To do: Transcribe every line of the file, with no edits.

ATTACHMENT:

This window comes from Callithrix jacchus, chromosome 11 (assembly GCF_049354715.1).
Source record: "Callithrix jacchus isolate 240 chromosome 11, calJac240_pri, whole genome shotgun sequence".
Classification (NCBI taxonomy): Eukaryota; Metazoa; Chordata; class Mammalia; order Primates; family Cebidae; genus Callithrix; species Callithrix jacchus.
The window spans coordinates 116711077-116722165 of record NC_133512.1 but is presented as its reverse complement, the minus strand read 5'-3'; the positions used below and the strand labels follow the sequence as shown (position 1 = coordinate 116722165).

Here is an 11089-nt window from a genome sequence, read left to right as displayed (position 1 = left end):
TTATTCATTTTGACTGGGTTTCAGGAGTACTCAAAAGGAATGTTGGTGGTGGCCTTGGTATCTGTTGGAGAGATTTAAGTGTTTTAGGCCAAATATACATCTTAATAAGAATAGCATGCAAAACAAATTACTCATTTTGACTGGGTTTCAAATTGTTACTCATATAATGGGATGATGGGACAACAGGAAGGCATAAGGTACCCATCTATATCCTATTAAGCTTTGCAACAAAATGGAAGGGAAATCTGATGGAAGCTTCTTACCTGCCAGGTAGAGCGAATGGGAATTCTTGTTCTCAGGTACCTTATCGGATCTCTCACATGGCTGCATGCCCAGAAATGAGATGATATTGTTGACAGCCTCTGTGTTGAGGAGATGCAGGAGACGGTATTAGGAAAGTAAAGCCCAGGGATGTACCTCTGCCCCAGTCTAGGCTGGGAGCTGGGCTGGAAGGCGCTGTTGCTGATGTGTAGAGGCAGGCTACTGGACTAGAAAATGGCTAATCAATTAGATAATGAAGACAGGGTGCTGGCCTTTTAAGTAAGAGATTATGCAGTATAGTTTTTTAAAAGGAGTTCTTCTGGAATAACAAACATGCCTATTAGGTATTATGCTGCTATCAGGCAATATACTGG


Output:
This window comes from Callithrix jacchus, chromosome 11 (assembly GCF_049354715.1).
Source record: "Callithrix jacchus isolate 240 chromosome 11, calJac240_pri, whole genome shotgun sequence".
Classification (NCBI taxonomy): Eukaryota; Metazoa; Chordata; class Mammalia; order Primates; family Cebidae; genus Callithrix; species Callithrix jacchus.
The window spans coordinates 116711077-116722165 of record NC_133512.1 but is presented as its reverse complement, the minus strand read 5'-3'; the positions used below and the strand labels follow the sequence as shown (position 1 = coordinate 116722165).

Here is an 11089-nt window from a genome sequence, read left to right as displayed (position 1 = left end):
TTATTCATTTTGACTGGGTTTCAGGAGTACTCAAAAGGAATGTTGGTGGTGGCCTTGGTATCTGTTGGAGAGATTTAAGTGTTTTAGGCCAAATATACATCTTAATAAGAATAGCATGCAAAACAAATTACTCATTTTGACTGGGTTTCAAATTGTTACTCATATAATGGGATGATGGGACAACAGGAAGGCATAAGGTACCCATCTATATCCTATTAAGCTTTGCAACAAAATGGAAGGGAAATCTGATGGAAGCTTCTTACCTGCCAGGTAGAGCGAATGGGAATTCTTGTTCTCAGGTACCTTATCGGATCTCTCACATGGCTGCATGCCCAGAAATGAGATGATATTGTTGACAGCCTCTGTGTTGAGGAGATGCAGGAGACGGTATTAGGAAAGTAAAGCCCAGGGATGTACCTCTGCCCCAGTCTAGGCTGGGAGCTGGGCTGGAAGGCGCTGTTGCTGATGTGTAGAGGCAGGCTACTGGACTAGAAAATGGCTAATCAATTAGATAATGAAGACAGGGTGCTGGCCTTTTAAGTAAGAGATTATGCAGTATAGTTTTTTAAAAGGAGTTCTTCTGGAATAACAAACATGCCTATTAGGTATTATGCTGCTATCAGGCAATATACTGG